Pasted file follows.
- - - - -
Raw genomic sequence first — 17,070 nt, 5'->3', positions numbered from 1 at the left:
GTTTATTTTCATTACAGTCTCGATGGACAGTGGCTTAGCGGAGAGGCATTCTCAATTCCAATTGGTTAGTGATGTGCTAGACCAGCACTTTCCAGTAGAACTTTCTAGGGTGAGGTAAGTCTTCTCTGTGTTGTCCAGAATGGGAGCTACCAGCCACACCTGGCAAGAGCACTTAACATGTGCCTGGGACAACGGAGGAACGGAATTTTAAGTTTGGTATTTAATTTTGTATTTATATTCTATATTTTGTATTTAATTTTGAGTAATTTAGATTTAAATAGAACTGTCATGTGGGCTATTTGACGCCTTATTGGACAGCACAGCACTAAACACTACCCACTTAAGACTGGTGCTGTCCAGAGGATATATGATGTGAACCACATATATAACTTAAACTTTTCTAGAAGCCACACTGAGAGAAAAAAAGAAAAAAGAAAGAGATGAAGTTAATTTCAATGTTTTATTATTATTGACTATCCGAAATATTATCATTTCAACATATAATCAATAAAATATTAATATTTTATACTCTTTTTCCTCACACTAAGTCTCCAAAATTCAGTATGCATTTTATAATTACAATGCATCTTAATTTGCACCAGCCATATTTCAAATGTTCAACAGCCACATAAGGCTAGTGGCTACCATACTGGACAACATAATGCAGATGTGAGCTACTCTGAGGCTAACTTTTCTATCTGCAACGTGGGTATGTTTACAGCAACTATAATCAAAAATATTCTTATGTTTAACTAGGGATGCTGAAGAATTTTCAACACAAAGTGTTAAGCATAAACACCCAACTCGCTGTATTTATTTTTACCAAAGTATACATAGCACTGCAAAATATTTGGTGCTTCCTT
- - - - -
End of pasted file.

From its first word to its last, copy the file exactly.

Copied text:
Raw genomic sequence first — 17,070 nt, 5'->3', positions numbered from 1 at the left:
GTTTATTTTCATTACAGTCTCGATGGACAGTGGCTTAGCGGAGAGGCATTCTCAATTCCAATTGGTTAGTGATGTGCTAGACCAGCACTTTCCAGTAGAACTTTCTAGGGTGAGGTAAGTCTTCTCTGTGTTGTCCAGAATGGGAGCTACCAGCCACACCTGGCAAGAGCACTTAACATGTGCCTGGGACAACGGAGGAACGGAATTTTAAGTTTGGTATTTAATTTTGTATTTATATTCTATATTTTGTATTTAATTTTGAGTAATTTAGATTTAAATAGAACTGTCATGTGGGCTATTTGACGCCTTATTGGACAGCACAGCACTAAACACTACCCACTTAAGACTGGTGCTGTCCAGAGGATATATGATGTGAACCACATATATAACTTAAACTTTTCTAGAAGCCACACTGAGAGAAAAAAAGAAAAAAGAAAGAGATGAAGTTAATTTCAATGTTTTATTATTATTGACTATCCGAAATATTATCATTTCAACATATAATCAATAAAATATTAATATTTTATACTCTTTTTCCTCACACTAAGTCTCCAAAATTCAGTATGCATTTTATAATTACAATGCATCTTAATTTGCACCAGCCATATTTCAAATGTTCAACAGCCACATAAGGCTAGTGGCTACCATACTGGACAACATAATGCAGATGTGAGCTACTCTGAGGCTAACTTTTCTATCTGCAACGTGGGTATGTTTACAGCAACTATAATCAAAAATATTCTTATGTTTAACTAGGGATGCTGAAGAATTTTCAACACAAAGTGTTAAGCATAAACACCCAACTCGCTGTATTTATTTTTACCAAAGTATACATAGCACTGCAAAATATTTGGTGCTTCCTT